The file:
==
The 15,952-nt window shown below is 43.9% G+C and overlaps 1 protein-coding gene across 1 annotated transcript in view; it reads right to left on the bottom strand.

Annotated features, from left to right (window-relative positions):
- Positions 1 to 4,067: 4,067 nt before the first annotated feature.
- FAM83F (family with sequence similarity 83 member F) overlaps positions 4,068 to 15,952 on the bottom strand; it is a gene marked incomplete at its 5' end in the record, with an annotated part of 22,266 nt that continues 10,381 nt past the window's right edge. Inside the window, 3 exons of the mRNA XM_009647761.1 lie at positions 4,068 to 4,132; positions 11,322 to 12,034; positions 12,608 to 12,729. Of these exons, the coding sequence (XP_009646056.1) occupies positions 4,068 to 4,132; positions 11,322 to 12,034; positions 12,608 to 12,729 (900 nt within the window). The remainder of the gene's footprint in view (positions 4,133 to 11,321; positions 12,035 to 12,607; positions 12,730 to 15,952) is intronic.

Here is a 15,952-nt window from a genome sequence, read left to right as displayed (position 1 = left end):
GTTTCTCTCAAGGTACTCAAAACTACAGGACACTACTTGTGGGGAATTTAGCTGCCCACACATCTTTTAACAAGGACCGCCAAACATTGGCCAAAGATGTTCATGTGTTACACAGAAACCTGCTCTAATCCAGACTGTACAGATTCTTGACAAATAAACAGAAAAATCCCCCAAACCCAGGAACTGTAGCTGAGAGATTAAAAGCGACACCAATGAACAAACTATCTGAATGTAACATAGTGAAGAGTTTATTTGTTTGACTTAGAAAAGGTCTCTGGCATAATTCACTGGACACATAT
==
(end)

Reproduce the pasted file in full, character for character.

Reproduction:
The 15,952-nt window shown below is 43.9% G+C and overlaps 1 protein-coding gene across 1 annotated transcript in view; it reads right to left on the bottom strand.

Annotated features, from left to right (window-relative positions):
- Positions 1 to 4,067: 4,067 nt before the first annotated feature.
- FAM83F (family with sequence similarity 83 member F) overlaps positions 4,068 to 15,952 on the bottom strand; it is a gene marked incomplete at its 5' end in the record, with an annotated part of 22,266 nt that continues 10,381 nt past the window's right edge. Inside the window, 3 exons of the mRNA XM_009647761.1 lie at positions 4,068 to 4,132; positions 11,322 to 12,034; positions 12,608 to 12,729. Of these exons, the coding sequence (XP_009646056.1) occupies positions 4,068 to 4,132; positions 11,322 to 12,034; positions 12,608 to 12,729 (900 nt within the window). The remainder of the gene's footprint in view (positions 4,133 to 11,321; positions 12,035 to 12,607; positions 12,730 to 15,952) is intronic.

Here is a 15,952-nt window from a genome sequence, read left to right as displayed (position 1 = left end):
GTTTCTCTCAAGGTACTCAAAACTACAGGACACTACTTGTGGGGAATTTAGCTGCCCACACATCTTTTAACAAGGACCGCCAAACATTGGCCAAAGATGTTCATGTGTTACACAGAAACCTGCTCTAATCCAGACTGTACAGATTCTTGACAAATAAACAGAAAAATCCCCCAAACCCAGGAACTGTAGCTGAGAGATTAAAAGCGACACCAATGAACAAACTATCTGAATGTAACATAGTGAAGAGTTTATTTGTTTGACTTAGAAAAGGTCTCTGGCATAATTCACTGGACACATAT